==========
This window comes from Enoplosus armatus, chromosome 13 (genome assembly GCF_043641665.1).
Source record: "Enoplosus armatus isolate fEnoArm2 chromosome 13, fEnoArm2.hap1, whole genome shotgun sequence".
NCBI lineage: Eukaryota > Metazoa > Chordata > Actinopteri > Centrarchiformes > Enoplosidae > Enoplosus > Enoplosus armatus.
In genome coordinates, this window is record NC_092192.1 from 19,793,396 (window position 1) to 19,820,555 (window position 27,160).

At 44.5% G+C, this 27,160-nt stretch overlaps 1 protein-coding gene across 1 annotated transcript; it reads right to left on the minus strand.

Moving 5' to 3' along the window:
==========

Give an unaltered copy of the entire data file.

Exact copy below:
This window comes from Enoplosus armatus, chromosome 13 (genome assembly GCF_043641665.1).
Source record: "Enoplosus armatus isolate fEnoArm2 chromosome 13, fEnoArm2.hap1, whole genome shotgun sequence".
NCBI lineage: Eukaryota > Metazoa > Chordata > Actinopteri > Centrarchiformes > Enoplosidae > Enoplosus > Enoplosus armatus.
In genome coordinates, this window is record NC_092192.1 from 19,793,396 (window position 1) to 19,820,555 (window position 27,160).

At 44.5% G+C, this 27,160-nt stretch overlaps 1 protein-coding gene across 1 annotated transcript; it reads right to left on the minus strand.

Moving 5' to 3' along the window: